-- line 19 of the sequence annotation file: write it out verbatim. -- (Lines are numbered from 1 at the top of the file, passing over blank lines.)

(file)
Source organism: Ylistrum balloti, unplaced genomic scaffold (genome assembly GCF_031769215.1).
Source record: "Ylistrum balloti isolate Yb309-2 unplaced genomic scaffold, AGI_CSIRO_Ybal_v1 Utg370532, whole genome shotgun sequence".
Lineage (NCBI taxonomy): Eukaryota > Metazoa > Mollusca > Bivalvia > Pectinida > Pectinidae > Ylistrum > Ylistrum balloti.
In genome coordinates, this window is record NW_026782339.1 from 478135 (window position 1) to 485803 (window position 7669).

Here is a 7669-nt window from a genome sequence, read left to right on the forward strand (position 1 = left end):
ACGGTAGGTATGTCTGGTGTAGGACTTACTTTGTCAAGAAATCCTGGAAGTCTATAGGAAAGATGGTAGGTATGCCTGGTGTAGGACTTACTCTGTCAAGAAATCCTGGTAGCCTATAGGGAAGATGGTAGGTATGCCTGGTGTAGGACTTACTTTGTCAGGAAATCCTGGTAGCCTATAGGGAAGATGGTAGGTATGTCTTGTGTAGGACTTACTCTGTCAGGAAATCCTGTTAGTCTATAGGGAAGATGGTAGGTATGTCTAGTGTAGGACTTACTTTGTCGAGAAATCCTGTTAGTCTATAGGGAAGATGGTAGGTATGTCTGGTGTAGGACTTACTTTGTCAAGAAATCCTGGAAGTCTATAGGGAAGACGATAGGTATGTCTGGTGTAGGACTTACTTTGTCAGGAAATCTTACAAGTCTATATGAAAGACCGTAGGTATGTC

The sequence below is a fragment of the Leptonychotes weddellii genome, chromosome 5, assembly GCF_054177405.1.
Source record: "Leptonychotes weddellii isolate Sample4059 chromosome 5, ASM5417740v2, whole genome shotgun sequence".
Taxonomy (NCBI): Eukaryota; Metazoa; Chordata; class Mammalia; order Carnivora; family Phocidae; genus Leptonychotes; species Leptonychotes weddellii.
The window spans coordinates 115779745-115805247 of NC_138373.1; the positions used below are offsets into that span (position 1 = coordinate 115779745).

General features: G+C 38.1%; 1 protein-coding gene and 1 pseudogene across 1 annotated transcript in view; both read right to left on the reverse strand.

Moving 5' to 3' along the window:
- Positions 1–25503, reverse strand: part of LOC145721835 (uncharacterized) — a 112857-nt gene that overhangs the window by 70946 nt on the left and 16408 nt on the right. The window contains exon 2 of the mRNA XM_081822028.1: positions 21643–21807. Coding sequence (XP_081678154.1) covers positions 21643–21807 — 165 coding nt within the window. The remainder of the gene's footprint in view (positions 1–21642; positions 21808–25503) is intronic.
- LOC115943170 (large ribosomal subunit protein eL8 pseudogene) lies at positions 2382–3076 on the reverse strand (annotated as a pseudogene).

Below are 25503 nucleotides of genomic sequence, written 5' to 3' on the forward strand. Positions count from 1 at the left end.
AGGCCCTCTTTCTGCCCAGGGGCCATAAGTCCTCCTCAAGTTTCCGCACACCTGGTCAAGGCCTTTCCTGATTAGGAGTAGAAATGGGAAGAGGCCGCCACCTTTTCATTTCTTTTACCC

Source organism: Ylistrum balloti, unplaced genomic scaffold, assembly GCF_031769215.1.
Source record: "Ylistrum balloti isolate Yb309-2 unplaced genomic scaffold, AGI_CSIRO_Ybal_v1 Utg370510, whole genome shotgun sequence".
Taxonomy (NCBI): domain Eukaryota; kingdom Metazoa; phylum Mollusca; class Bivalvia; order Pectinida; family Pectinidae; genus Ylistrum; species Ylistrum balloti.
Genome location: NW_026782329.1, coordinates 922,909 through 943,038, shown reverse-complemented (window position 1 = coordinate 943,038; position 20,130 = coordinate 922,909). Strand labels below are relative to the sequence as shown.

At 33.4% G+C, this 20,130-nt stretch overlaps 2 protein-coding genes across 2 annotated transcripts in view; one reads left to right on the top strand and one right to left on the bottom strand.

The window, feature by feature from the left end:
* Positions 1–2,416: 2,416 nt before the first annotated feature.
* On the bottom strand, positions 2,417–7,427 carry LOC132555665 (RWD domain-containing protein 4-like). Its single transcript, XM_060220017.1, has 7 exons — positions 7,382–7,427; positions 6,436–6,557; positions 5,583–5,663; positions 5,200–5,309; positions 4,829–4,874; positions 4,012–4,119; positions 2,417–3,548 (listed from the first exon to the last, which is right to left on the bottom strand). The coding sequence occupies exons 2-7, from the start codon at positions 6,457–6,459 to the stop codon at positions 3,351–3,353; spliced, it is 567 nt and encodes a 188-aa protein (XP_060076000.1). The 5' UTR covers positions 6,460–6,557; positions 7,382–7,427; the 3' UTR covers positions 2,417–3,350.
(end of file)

Taxonomy (NCBI): domain Eukaryota; kingdom Metazoa; phylum Mollusca; class Bivalvia; order Pectinida; family Pectinidae; genus Ylistrum; species Ylistrum balloti.